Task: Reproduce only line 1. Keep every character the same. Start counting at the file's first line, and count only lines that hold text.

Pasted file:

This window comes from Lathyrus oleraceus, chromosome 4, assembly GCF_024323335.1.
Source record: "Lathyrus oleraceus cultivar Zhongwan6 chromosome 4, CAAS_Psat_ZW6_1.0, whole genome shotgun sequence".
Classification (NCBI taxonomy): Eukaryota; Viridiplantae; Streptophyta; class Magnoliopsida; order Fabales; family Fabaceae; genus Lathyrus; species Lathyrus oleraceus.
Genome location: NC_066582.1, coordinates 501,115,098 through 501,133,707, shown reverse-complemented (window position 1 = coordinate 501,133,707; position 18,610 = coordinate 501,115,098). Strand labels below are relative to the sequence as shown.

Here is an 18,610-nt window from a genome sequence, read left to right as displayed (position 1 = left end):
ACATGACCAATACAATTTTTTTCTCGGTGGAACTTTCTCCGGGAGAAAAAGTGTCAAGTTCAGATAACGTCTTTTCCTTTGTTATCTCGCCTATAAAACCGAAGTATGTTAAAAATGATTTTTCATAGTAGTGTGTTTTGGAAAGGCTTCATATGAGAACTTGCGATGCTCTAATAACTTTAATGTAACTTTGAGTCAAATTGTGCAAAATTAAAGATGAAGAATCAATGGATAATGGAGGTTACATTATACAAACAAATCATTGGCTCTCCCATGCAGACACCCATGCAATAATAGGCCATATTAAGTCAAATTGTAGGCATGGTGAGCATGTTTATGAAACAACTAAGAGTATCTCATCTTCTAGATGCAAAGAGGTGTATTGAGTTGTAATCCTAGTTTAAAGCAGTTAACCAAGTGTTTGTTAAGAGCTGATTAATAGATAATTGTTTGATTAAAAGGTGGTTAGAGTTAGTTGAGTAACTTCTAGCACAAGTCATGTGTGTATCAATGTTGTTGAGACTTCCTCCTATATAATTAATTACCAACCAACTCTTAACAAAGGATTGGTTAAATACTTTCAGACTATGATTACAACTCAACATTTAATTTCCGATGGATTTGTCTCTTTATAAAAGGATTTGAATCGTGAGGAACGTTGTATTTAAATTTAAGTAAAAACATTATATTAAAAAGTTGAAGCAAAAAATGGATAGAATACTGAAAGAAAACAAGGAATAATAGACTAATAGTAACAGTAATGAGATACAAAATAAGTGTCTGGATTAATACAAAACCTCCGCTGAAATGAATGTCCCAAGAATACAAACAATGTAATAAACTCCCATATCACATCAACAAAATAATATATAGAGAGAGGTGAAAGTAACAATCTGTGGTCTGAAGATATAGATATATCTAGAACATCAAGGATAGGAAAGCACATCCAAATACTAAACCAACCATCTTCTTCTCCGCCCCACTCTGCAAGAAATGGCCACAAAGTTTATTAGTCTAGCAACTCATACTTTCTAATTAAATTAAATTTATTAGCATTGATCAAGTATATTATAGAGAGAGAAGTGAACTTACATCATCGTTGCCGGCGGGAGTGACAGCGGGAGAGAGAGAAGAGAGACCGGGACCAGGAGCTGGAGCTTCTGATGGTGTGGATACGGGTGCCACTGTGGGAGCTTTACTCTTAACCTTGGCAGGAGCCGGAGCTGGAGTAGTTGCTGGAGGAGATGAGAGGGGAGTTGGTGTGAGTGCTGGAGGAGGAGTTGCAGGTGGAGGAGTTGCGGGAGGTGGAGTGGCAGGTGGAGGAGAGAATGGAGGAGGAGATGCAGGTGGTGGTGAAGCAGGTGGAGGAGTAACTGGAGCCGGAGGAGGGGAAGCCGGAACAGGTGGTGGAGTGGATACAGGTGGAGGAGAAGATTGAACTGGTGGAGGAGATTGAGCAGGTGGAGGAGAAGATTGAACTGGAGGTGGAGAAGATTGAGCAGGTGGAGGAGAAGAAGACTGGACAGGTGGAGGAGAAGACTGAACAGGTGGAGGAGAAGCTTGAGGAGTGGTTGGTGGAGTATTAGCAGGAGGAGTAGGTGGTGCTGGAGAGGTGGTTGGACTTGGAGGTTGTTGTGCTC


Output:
This window comes from Lathyrus oleraceus, chromosome 4, assembly GCF_024323335.1.